TransparentSea farms facilities. Photo by Memo Torres for L.A. TACO.
TransparentSea farms facilities. Photo by Memo Torres for L.A. TACO.
TransparentSea farms facilities. Photo by Memo Torres for L.A. TACO.
TransparentSea farms facilities. Photo by Memo Torres for L.A. TACO.

At first taste of the beautiful indigo-speckled prawns, it is easy to see why. Before Sutton came and his proudly L.A. shrimp, there was no way for L.A. chefs to get their hands on farmed shrimp that they can absolutely say was not treated with chemicals or antibiotics. That was just alive a couple of hours before serving. More than anything, to be able to disclose “Downey, California” as the shrimp’s origin location on a fancy menu—and the questions that may arise from the diner after seeing that—is priceless. 

The resulting flavor and texture of the prawns is unparalleled. Sutton's shrimp just peeled and sliced, eaten raw tastes so deeply oceanically sweet that it conjures up that magical first bite of your first grey-green aguachile that you were too scared to eat but ultimately ended up loving. The texture? Creamy enough to almost be spread on toast. The variety of this particular prawn is a “Pacific white-leg prawn” that Sutton gets shipped out from Florida. Sutton grows them to be up to “jumbo” size (10 to 14 count), which takes three months to reach maturity, and if you’re fortunate and ask nicely, he may have some "softies" (extremely rare soft-shelled shrimp that can be eaten shell-on) available that can be eaten the same way as a soft-shelled shrimp.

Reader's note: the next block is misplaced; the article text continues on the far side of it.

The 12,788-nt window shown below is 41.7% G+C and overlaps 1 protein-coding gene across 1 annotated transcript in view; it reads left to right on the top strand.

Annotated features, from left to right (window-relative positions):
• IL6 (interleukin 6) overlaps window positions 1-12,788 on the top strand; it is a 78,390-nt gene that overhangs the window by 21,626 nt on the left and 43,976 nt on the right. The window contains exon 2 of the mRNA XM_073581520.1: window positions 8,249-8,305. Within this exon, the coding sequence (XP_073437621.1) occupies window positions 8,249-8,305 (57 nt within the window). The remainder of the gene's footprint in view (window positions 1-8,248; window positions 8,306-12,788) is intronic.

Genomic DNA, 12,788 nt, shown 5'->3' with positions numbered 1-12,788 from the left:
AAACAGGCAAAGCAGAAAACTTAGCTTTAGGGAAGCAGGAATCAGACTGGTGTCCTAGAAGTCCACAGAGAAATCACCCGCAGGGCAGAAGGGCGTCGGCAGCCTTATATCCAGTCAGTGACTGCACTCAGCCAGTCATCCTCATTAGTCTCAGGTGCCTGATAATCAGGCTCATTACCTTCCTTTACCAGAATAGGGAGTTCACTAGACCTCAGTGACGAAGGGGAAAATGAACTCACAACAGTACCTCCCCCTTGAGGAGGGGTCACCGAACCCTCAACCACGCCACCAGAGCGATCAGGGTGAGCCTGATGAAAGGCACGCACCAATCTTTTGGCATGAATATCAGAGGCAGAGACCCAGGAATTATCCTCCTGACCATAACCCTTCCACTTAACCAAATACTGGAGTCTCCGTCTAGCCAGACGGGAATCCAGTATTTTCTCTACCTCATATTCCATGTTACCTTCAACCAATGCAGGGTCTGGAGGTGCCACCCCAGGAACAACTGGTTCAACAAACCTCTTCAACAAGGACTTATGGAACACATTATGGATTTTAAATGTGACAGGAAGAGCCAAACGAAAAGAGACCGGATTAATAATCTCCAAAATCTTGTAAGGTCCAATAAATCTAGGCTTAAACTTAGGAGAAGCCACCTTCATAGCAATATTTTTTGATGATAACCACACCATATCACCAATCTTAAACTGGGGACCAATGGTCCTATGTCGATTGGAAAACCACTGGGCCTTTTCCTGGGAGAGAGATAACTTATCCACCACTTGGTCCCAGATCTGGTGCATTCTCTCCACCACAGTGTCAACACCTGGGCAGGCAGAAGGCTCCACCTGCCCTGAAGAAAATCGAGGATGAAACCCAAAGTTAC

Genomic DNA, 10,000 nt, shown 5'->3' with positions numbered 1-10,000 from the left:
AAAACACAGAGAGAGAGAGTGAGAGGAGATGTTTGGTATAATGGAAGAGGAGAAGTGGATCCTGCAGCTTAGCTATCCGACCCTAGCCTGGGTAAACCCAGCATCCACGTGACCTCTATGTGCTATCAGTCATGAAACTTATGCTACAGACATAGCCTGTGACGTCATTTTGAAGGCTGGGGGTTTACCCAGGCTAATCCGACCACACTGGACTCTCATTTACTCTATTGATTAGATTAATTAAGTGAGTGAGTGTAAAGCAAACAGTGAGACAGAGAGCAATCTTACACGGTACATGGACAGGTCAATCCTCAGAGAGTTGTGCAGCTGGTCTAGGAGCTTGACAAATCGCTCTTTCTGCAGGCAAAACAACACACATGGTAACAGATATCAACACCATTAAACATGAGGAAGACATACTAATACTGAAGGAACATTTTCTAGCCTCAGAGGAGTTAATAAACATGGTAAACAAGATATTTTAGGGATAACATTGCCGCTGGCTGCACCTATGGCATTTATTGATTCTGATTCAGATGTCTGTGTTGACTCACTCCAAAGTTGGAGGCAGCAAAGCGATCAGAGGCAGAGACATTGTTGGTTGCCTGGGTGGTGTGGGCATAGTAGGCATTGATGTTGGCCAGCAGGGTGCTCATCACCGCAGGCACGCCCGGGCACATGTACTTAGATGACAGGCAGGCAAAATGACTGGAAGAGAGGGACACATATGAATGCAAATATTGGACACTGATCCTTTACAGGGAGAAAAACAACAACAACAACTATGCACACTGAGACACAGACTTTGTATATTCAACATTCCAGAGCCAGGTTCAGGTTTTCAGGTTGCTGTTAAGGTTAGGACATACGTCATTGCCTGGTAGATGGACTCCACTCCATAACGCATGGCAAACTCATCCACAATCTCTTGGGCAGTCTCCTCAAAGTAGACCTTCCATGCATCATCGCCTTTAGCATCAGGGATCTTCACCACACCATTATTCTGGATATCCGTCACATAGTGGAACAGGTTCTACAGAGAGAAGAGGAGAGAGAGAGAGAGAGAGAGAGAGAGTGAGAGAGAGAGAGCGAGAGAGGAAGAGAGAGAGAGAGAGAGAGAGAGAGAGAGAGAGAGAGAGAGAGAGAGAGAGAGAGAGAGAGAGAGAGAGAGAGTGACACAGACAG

However, the biggest takeaway from a tour with Sutton for any self-proclaimed shrimp lover is that eating the shrimp’s digestive tract is not bad to eat—at all. “Shrimp, unlike humans, have a very simple digestion system. They only digest about 40 percent of their feed, made from fish meal.” So all you're eating is most likely just fish meal and seaweed if you do accidentally forget to remove some when prepping at home. 

As of the publishing of this story, each pound of TransparentSea’s shrimp retails for about $25 and is a bit cheaper if you buy wholesale. The only way you can purchase for now is by going direct to the farm located about a block away from the intersection of Imperial Highway and Lakewood Boulevard. But eventually, Sutton will start to offer his shrimp at select Farmers Markets. 

Follow TransparentSea Shrimp Farm on Instagram.